On his recent visit to Britain Macron said, “If you want access to the single market, including the financial services, be my guest but it means you need to contribute to the budget and acknowledge the European jurisdiction.” That’s very generous of him but it does sound a little arrogant, perhaps it was just a casual use of an English colloquialism but it sounded like the offer is up to him. He was elected President of France, not head of the EU; nor was he crowned King of England, Wales, Scotland, Northern Ireland, the Crown Dependencies, the British Overseas Territories and the Commonwealth. Except that with Merkel mired in a coalition that doesn’t look likely to be popular in Germany, Macron may well become the de facto leader of the 27.
To be fair Macron did make the very generous offer to loan the Bayeux Tapestry to Britain, a gesture of reconciliation for a defeat inflicted on us by the French, even if that was 952 years ago. Actually Macron hasn’t the power to offer such a national treasure without the approval of the French Government so it may take a while before the tapestry is displayed in Hastings, the British Museum or whichever site is chosen – we will probably have left the EU by the time permission is granted, maybe just in time to celebrate its millennium.
Some think the loan is a reminder of French victories and suggest we offer in return to loan them the Rosetta Stone. This was taken from Napoleon’s troops after they surrendered Egypt to the British. It is interesting that the message written on the stone is about the Pharaoh declaring the forgiveness of debts, so releasing those who became slaves because they couldn’t repay loans, or more likely releasing the children of the debtors who could be accepted in their place. It seems Britain is to be encumbered by debts that will eventually have to be paid by our children since the money will have to be borrowed for now.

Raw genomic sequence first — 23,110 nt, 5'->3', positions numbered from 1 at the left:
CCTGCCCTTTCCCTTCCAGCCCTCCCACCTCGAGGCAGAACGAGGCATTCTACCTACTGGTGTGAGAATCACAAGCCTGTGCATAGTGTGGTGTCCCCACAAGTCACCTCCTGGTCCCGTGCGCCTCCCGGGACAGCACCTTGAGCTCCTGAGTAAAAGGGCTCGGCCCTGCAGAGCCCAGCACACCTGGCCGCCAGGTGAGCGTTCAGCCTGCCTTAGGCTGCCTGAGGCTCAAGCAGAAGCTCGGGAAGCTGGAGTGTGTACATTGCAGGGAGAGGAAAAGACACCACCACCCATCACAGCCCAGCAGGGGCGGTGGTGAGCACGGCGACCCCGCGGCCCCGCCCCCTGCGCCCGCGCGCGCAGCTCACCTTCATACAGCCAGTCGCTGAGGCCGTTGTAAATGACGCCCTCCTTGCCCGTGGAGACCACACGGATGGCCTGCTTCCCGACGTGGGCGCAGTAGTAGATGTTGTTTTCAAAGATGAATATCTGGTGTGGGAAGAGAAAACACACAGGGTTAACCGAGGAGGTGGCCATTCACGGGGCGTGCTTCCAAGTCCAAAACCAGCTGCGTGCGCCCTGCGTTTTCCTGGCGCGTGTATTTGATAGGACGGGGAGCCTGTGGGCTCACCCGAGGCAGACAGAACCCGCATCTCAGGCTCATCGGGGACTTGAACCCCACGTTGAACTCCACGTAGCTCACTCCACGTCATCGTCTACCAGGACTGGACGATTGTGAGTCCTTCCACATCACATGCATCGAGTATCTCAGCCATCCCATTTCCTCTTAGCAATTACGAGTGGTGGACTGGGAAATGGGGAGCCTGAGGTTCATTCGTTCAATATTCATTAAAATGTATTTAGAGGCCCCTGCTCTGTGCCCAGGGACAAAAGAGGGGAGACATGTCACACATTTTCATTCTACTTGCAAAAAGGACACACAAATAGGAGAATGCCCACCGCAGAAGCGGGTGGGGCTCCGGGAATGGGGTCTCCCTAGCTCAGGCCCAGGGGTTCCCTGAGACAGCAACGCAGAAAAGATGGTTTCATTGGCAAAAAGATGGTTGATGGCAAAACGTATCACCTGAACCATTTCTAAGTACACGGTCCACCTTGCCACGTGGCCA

Macron admitted in an interview with the BBC’s Andrew Marr that the French would probably vote for Frexit if given the opportunity, just as they voted against the EU Constitution proposed by their own ex-President Giscard d’Estaing. Asked if the French would vote to leave the EU in the same way, he said: “Yes. Probably, in a similar context. But our context was very different, so I don’t want to take any bets. I would have definitely fought to win. But I think it is a mistake to just ask yes or no when you don’t ask people how to improve the situation and to explain how to improve it.” He added: “You always take a risk when you ask in a referendum yes or no on a very complicated subject.”
Perhaps what Macron meant when he said the French too would probably vote for Frexit was a little unclear, he was speaking in English after all. Reading his words more carefully he (probably) meant that if the French were in the same position as the British they would probably vote the same way but since they aren’t, they probably wouldn’t. What position was he thinking of, too much immigration perhaps? This seems to be an issue that concerns many voters throughout the EU though in some countries it is about refugees rather than cheap labour from poorer parts of the Union. Clearly France and Britain are not in exactly the same position whatever issues Macron was referring to but he prefers not to ask his citizens a simple (yes/no) or more subtle question, rather he wants to plunge them into more and more integration of financial systems, defence capabilities and other things.
Of course French voters chose Macron knowing he was an EU integrationist in a simple binary contest against someone who many saw as an unelectable neo-fascist. By his own logic they should surely be given an opportunity to choose what they really want. But we know he won’t take that risk. President Macron is too Magnificent to offer his subjects any choice, never mind a simple one.
He reveals a widespread characteristic of those ‘in charge’ who have deep disdain for ‘the populace’ when he juxtaposes two things that don’t sit well together, “…ask people how to improve the situation and to explain how to improve it”. He knows perfectly well how to “improve it” – he is after all magnificent as well as munificent – so he doesn’t need to “ask people”. We can be sure that his efforts to persuade the EU to engage citizens in ‘consultations’ would not bring about improvements in any sense that we would understand, for example, introducing a way to get rid of a government. What such consultations might do is encourage and enable people to air their complaints and so get them off their chests and into the to-be-forgotten bin, thus improving the comfort of those in charge.